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Thinning ice has big impact on life in Greenland

Brennan Linsley / AP

Inuit hunter Nukappi Brandt steers his small boat as he and his daughter Aaneeraq, 9, scan the water for seals, accompanied by his other daughter Luusi, 8, outside Qeqertarsuaq, Disko Island, Greenland, July 21. Brandt, 49, has been a hunter since age 14, and said roughly 20 years ago, when winter sea ice became too thin to support dogsleds, seal hunting ceased to be a sustainable way of life here.

Brennan Linsley / AP

Inuit hunter Nukappi Brandt aims his rifle to shoot a seal, which dived underwater before he could get off a shot, as his daughter Luusi, 8, keeps low inside their small boat outside Qeqertarsuaq, July 21.

AP reports:

The old hunter was troubled by the foreigners encroaching on his Inuit people's frozen lands.

"The Inuit say that they are going to heat the 'siku' (the sea ice) to make it melt. There will be almost no more winter," the elder says of the southerners in Jean Malaurie's "Last Kings of Thule," the French explorer's classic account of a year in the Arctic.

The year was 1951. A lifetime later, another Inuit hunter looks out at Disko Bay from this island's rocky fringe and remembers driving his dogsled team over the solid glitter of the siku all the way to Ilulissat, a town 90 kilometers (50 miles) across the water.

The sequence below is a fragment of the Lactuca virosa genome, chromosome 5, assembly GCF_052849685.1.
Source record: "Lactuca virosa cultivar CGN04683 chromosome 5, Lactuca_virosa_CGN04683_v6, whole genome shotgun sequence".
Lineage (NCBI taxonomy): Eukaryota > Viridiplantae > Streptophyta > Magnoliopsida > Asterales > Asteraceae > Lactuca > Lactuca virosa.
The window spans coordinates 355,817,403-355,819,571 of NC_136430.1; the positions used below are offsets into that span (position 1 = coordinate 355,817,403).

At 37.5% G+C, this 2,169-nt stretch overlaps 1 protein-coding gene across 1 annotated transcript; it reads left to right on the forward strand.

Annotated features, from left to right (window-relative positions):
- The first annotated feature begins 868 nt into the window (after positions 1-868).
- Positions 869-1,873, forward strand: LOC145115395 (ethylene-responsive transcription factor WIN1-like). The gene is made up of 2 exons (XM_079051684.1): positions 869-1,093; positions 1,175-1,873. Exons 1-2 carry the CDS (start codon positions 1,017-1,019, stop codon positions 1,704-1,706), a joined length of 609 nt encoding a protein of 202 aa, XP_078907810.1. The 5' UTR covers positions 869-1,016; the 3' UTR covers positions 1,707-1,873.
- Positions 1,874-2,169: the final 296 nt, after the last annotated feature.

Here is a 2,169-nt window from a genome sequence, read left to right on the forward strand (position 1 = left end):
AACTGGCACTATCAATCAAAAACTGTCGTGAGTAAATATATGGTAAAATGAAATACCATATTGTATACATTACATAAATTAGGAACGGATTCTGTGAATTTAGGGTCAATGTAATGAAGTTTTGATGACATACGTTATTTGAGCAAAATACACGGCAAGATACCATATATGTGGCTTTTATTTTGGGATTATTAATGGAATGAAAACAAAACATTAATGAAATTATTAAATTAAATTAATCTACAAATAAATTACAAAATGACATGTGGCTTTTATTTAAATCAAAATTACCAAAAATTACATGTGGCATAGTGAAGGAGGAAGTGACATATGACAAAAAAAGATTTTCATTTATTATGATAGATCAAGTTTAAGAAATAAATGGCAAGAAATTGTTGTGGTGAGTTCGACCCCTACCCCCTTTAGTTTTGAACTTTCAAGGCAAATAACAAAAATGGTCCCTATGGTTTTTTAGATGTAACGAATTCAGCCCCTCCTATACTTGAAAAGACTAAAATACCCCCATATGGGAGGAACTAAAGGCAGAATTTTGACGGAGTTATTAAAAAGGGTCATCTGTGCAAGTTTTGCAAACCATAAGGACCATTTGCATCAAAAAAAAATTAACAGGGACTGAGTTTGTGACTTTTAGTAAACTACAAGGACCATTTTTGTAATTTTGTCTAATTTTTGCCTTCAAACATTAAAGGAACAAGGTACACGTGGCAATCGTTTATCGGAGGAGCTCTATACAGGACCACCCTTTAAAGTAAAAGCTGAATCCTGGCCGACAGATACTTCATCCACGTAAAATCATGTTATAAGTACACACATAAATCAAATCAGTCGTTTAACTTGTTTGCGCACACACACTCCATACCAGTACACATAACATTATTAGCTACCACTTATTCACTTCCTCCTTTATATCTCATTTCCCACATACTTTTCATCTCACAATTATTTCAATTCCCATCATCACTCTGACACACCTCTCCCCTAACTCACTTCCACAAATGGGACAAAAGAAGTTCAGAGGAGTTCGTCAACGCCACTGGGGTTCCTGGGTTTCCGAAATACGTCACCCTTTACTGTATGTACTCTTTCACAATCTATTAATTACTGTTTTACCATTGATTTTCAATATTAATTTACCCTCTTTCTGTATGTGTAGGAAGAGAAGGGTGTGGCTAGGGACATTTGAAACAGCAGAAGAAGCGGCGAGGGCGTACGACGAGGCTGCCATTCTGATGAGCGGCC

"The ice then was 1 to 2 meters thick," Jakob Jensen, 65, recalled of those winters past.

"Now, it's a few centimeters. It's very thin and you can't go on dogsled."

The winter sea ice that defined Greenlander life for millennia is melting, and it's the southerners who did it, as Malaurie's Inuit foretold long before science showed industrial emissions were warming the planet.

Read more here and check out more images below.

Brennan Linsley / AP

Greenland sled dogs are shown in Qeqertarsuaq, July 21. Some hunters, who relied on winter game to feed their sled dogs, have been unable to continue to support large numbers of dogs, and have been shooting them.

Brennan Linsley / AP

An Inuit fisherman pulls in a fish on a sea filled with floating ice left over from broken-up icebergs shed from the Greenland ice sheet in Ilulissat, Greenland, July 18.

Brennan Linsley / AP

Inuit family members from left, Estrella Brandt, holding her daughter Noelle, Louise Brand and their mother, Rosa Marie Brandt laugh during Rosa Marie's husband's 50th birthday party at their home in Qeqertarsuaq, July 20.

Brennan Linsley / AP

A narwhal whale tusk from a hunt along with miniature replicas of traditional kayaking and hunting tools adorn a wall above a television set inside the home of an Inuit family in Qeqertarsuaq, Greenland. Whales have long been a central part of Inuit life in Greenland, where a regulated subsistence hunt continues to this day.

Brennan Linsley / AP

An Inuit woman sweeps the steps of the church in Qeqertarsuaq, July 20.